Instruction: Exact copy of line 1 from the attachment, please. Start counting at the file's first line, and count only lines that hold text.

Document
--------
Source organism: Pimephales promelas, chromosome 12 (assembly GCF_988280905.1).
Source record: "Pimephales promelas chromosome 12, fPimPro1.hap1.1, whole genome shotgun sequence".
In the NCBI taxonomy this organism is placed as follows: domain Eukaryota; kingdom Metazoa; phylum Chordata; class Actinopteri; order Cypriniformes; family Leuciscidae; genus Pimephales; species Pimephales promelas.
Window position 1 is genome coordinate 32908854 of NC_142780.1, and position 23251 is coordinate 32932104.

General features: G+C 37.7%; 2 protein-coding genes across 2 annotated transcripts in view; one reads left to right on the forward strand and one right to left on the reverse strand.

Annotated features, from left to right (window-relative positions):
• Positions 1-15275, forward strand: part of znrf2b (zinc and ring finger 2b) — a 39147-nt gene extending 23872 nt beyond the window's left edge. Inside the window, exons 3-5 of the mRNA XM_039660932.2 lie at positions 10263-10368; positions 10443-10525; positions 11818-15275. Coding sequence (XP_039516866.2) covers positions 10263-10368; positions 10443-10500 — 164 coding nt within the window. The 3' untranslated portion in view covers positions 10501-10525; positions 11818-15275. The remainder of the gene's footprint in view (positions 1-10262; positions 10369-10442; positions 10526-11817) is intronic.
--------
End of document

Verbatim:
Source organism: Pimephales promelas, chromosome 12 (assembly GCF_988280905.1).